I’ve recently started doing my own upholstery, but I’m a beginner so I started with no tools. My small collection of vintage upholstered furniture has great lines and awesome construction, but my five cats have found such furniture to be their favorite scratching surfaces.
These pieces of furniture are in desperate need of reupholstering. Always up for a challenge (aren’t we all in the DIY realm?), I’ve started researching how to reupholster them myself.
The first step in my research has been the discovery of upholstery tools. Call me naive, but it never really occurred to me that you would need separate, special tools for covering furniture in fabric.
I’ve found that several tools are actually very similar (though not identical) to carpentry tools, but since I didn’t know, I thought perhaps other aspiring re-upholsterers might also benefit from my little revelation.
Here are the basic tools (and how they’re used) for the brand-new beginner:
These are used for pulling out the ends of broken staples. Yes, just like the one you have in your toolbox.
Every home needs a rubber mallet. These are used instead of a hammer for knocking wood frames apart. A regular hammer will damage your furniture frame, so opt for a small rubber mallet instead.
Straight-Blade Sewing Scissors
Best for cutting fabric, thin foam, batting, and thread. These are easily purchased at any craft store and at most mass retailers. Note: NOT pinking shears — those are the ones that make the zing-zag cuts.
A must have. Used to create rolled edges and sew on buttons. It’s much longer and heavier gauge than your regular sewing needle and also made of steel. If you have heavy-duty fabric you’re using, it’s advised to go with a mattress needle.
Stapler or Tack Hammer
These are necessary for adhering materials to furniture frame. Pneumatic or electric staplers are preferred, but a high-quality staple gun can also be used. A tack hammer has a very small magnetic head to help keeps tacks in place while you hammer them in — either for utilitarian or decorative purposes.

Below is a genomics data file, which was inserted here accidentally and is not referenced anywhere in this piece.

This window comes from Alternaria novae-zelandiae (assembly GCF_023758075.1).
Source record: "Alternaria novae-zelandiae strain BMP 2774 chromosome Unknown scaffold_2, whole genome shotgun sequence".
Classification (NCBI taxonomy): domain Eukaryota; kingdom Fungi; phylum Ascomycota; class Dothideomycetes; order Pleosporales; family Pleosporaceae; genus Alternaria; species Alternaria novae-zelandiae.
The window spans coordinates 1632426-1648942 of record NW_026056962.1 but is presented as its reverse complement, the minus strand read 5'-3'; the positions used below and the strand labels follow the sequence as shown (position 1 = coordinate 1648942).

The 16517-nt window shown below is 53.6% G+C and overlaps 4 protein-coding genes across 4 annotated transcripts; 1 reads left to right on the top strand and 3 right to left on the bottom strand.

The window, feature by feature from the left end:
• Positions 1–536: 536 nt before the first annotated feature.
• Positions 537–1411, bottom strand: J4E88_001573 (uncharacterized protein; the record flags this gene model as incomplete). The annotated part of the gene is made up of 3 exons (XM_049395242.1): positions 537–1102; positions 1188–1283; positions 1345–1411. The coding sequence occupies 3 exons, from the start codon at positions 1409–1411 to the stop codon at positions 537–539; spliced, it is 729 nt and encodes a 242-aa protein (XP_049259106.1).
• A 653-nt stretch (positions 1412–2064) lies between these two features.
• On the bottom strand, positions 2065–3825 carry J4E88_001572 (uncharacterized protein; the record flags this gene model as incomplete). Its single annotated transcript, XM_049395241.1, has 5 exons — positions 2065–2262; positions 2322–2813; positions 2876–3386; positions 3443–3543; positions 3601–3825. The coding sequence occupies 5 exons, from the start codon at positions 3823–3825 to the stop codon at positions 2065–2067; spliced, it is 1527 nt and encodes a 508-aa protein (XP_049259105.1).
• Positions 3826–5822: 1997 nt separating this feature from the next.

Better than a hammer claw. Used for pulling out tacks and staples carefully (and hopefully without damage to the wood) when removing old or worn fabric. It looks remarkably like a screwdriver with an itty bitty v-shaped prong instead of a phillips or flathead end.
Used to stretch and tighten seat webbing. It has spikes on the end of an hourglass-shaped handle that grip and pull the webbing tight, allowing you to tack or staple the webbing and fabric in place properly.
As someone who sews, I have more from this list than I think the average DIYer might in their toolbox, but there are still a couple of items I’ll have to procure before I move forward, as well as things like…fabric.
Which means I’ll have to make up my mind about how I want these pieces to look in the long run, beyond “not clawed to death.”
Upholstery Books and Classes
I also recommend my friend Shelly Leer’s book, The Little Upholstery Book: A Beginner’s Guide to Artisan Upholstery. Shelly has been teaching upholstery classes in her community for years, so she’s an expert at explaining the finer details to beginners as well as intermediate DIYers. If you can find a local class in your area, that would also be a great way to learn.
Best of luck on your journey, and I hope you enjoy your newly covered furniture.